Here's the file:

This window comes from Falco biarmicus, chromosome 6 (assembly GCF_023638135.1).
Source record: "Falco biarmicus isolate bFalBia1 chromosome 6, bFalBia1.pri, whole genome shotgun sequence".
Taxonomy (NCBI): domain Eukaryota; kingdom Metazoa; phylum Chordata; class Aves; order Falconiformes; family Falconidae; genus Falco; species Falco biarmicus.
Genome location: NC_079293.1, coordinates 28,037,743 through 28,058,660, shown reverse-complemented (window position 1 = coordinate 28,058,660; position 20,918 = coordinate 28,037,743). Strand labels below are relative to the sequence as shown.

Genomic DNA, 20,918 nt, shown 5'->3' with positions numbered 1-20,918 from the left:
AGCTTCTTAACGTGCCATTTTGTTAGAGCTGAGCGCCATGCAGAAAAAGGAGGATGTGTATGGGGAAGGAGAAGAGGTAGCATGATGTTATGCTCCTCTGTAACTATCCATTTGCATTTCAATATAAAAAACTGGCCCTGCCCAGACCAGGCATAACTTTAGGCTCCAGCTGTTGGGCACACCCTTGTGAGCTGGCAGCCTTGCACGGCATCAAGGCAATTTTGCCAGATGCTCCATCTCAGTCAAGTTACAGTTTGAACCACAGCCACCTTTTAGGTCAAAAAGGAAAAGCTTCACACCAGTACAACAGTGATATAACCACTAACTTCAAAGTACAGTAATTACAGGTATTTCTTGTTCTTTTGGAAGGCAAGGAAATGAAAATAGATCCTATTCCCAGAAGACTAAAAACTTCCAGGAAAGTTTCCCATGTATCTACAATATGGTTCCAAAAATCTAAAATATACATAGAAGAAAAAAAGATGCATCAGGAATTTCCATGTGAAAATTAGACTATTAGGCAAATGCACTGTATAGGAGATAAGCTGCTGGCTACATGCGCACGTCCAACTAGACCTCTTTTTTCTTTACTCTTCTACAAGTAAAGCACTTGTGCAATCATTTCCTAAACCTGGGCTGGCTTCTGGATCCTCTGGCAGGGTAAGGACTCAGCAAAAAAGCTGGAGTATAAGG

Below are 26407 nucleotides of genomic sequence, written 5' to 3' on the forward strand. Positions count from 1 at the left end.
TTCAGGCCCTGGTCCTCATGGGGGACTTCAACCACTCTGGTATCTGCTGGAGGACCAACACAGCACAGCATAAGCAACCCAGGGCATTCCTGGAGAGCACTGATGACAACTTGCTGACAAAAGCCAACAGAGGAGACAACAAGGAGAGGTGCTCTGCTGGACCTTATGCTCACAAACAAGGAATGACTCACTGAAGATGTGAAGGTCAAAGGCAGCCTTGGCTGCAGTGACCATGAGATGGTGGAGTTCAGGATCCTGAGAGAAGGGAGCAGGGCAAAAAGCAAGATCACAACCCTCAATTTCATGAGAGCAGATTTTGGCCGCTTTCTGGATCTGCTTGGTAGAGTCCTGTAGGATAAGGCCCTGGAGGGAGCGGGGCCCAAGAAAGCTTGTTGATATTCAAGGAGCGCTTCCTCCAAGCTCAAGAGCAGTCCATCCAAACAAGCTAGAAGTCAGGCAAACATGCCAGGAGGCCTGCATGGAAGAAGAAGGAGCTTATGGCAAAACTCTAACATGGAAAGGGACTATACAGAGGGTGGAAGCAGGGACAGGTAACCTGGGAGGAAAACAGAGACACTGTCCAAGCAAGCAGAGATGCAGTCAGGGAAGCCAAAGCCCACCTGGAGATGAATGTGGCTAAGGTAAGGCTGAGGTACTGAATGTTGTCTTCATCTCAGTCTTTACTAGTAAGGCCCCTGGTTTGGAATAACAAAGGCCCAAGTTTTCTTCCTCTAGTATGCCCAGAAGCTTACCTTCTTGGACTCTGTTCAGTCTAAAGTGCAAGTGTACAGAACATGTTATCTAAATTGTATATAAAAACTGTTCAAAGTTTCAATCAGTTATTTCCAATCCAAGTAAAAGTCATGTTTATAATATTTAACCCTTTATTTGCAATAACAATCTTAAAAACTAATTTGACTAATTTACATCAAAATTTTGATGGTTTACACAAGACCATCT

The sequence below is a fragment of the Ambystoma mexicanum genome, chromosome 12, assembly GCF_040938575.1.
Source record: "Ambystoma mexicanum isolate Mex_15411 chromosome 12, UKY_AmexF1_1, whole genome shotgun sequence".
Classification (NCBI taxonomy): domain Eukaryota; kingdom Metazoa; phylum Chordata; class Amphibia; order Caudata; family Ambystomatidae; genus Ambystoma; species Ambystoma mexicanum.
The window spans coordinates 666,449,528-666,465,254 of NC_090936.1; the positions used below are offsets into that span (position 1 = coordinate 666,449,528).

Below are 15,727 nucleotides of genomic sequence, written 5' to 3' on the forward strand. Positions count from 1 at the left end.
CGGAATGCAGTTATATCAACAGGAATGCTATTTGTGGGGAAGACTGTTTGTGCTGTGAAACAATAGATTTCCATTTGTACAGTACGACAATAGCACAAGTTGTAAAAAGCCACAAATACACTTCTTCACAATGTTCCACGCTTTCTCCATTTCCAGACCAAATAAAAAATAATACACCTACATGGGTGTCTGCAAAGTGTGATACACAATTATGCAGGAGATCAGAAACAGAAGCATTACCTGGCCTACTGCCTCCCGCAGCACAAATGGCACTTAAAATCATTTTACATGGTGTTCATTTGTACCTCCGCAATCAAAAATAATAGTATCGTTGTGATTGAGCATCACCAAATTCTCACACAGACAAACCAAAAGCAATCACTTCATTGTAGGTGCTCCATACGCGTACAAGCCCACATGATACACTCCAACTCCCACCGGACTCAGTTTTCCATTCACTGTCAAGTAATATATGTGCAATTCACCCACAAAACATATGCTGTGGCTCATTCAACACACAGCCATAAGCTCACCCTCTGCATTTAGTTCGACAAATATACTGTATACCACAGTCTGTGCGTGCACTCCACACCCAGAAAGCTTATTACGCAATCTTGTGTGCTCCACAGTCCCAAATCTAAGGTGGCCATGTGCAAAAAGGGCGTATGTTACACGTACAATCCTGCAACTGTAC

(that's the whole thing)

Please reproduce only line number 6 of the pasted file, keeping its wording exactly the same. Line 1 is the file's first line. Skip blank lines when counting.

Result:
AGCTTCTTAACGTGCCATTTTGTTAGAGCTGAGCGCCATGCAGAAAAAGGAGGATGTGTATGGGGAAGGAGAAGAGGTAGCATGATGTTATGCTCCTCTGTAACTATCCATTTGCATTTCAATATAAAAAACTGGCCCTGCCCAGACCAGGCATAACTTTAGGCTCCAGCTGTTGGGCACACCCTTGTGAGCTGGCAGCCTTGCACGGCATCAAGGCAATTTTGCCAGATGCTCCATCTCAGTCAAGTTACAGTTTGAACCACAGCCACCTTTTAGGTCAAAAAGGAAAAGCTTCACACCAGTACAACAGTGATATAACCACTAACTTCAAAGTACAGTAATTACAGGTATTTCTTGTTCTTTTGGAAGGCAAGGAAATGAAAATAGATCCTATTCCCAGAAGACTAAAAACTTCCAGGAAAGTTTCCCATGTATCTACAATATGGTTCCAAAAATCTAAAATATACATAGAAGAAAAAAAGATGCATCAGGAATTTCCATGTGAAAATTAGACTATTAGGCAAATGCACTGTATAGGAGATAAGCTGCTGGCTACATGCGCACGTCCAACTAGACCTCTTTTTTCTTTACTCTTCTACAAGTAAAGCACTTGTGCAATCATTTCCTAAACCTGGGCTGGCTTCTGGATCCTCTGGCAGGGTAAGGACTCAGCAAAAAAGCTGGAGTATAAGG